In 2008, CCBE undertook an initial ‘environmental scan’ of SME governance in Canada. Using the criteria for our Board Shareholder Confidence Index (BSCI), we rated 100 SMEs and determined that their adoption of governance best practices was at the same level as the TSX Index in 2002. In other words, SMEs were 5 years behind, so to speak.
The data are summarized in the chart below:
Since then, we have developed a customized SME scoring scheme with criteria designed to touch on challenges facing SME boards and executives. In some cases, there is still overlap with our BSCI criteria for the large-cap TSX Index. The chart below shows our SME sample set in blue (n=113) scored based on our SME criteria, and the TSX Index in red (n=199) scored based on our BSCI. This comparison shows that adoption of best practices is now very close between the two groups.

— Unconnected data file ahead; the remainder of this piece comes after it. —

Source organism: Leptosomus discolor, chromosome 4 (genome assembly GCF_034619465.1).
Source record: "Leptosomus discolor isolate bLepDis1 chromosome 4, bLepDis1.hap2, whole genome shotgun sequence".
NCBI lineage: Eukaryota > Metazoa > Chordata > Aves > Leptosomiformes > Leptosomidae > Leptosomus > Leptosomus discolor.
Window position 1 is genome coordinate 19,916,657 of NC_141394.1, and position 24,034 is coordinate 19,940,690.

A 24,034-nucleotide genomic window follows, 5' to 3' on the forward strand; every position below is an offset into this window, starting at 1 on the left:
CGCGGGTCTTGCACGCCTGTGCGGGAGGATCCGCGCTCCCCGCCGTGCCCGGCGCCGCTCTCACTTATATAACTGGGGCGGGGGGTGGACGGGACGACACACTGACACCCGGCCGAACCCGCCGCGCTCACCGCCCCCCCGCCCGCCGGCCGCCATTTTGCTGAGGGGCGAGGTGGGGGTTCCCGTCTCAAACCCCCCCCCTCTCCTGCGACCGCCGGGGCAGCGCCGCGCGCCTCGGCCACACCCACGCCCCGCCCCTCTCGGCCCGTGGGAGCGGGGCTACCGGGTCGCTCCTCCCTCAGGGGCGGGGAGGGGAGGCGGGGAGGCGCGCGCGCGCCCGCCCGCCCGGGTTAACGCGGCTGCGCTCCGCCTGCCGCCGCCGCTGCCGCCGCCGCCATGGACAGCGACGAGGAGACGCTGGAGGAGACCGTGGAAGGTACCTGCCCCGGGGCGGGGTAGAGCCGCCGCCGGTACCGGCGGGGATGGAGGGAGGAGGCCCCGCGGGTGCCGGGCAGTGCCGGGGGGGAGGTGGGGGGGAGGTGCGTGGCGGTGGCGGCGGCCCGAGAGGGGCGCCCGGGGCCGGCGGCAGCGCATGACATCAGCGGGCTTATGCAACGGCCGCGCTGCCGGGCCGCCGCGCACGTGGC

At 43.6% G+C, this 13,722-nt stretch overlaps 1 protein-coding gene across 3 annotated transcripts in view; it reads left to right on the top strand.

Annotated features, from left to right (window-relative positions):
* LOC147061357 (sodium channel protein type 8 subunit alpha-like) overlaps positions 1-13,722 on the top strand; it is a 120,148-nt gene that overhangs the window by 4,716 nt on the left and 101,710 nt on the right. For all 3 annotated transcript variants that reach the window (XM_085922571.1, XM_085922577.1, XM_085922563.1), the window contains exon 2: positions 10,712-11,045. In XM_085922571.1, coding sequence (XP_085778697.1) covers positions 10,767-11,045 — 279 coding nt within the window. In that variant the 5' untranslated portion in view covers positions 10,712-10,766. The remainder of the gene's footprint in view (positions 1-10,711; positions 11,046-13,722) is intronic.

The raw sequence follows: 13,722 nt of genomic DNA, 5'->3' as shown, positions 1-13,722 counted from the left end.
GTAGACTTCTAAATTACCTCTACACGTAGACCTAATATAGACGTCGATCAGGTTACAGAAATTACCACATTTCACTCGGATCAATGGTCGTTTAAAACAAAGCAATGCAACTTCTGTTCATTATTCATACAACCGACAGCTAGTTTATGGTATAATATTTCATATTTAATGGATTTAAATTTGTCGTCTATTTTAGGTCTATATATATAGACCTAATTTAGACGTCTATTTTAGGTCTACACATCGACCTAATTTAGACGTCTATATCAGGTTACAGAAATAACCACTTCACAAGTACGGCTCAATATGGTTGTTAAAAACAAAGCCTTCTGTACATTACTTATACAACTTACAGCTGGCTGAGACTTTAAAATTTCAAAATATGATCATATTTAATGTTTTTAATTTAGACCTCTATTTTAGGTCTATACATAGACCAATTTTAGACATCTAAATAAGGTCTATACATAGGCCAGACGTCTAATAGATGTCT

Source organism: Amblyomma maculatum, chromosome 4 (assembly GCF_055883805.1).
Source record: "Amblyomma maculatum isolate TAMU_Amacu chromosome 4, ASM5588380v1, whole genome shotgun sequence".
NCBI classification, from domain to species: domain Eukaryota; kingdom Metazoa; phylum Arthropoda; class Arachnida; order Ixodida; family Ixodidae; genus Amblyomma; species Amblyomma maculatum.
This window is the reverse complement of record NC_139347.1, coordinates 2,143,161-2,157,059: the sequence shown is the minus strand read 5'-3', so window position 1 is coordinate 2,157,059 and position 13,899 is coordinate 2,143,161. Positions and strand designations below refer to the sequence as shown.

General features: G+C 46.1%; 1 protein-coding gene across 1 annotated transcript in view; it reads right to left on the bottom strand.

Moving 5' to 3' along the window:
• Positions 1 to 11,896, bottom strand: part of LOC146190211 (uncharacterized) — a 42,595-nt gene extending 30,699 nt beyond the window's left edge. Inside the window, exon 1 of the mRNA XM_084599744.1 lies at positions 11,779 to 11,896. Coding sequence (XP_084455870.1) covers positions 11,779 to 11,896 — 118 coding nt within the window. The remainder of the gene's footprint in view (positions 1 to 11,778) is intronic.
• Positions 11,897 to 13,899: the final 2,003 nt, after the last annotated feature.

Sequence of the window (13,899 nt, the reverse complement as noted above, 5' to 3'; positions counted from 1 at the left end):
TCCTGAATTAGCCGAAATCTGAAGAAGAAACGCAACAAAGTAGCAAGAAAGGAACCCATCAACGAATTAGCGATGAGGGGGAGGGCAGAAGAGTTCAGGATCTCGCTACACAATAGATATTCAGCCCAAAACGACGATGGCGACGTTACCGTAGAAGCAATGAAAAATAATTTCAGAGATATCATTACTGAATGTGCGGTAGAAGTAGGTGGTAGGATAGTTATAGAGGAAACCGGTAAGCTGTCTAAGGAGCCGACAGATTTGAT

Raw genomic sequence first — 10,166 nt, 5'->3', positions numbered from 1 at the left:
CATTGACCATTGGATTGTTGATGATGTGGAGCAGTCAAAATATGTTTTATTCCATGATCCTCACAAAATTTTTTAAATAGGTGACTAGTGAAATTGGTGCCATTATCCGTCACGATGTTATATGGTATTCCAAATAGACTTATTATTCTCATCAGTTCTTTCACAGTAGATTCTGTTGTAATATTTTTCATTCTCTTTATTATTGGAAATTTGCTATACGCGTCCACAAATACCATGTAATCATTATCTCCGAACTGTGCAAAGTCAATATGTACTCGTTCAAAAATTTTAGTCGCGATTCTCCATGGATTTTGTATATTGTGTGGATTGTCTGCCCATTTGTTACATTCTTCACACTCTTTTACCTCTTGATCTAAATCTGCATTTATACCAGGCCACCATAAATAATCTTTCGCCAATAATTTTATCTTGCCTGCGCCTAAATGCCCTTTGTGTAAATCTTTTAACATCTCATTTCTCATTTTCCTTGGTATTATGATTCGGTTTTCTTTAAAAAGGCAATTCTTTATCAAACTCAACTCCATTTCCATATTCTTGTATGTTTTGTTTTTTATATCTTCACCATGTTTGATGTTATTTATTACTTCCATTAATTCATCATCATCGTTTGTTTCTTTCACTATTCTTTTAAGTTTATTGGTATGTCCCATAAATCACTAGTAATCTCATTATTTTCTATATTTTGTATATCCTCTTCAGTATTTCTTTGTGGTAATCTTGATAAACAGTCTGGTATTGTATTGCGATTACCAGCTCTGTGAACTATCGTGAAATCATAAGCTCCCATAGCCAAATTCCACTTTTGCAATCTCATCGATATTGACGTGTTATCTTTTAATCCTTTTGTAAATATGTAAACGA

There remains a gap in three key areas: director share ownership, board evaluations and CEO pay related to performance. This indicates that while improvements have been made by SME boards in structural areas (director independence, committee independence, CEO/Chair split, etc.), there is still much room for improvement in board decision-making and oversight. Large-cap corporations have experienced a significant increase in investor scrutiny, particularly related to executive and director compensation. It isn’t much of a stretch to assume SMEs will begin to feel pressure to catch up.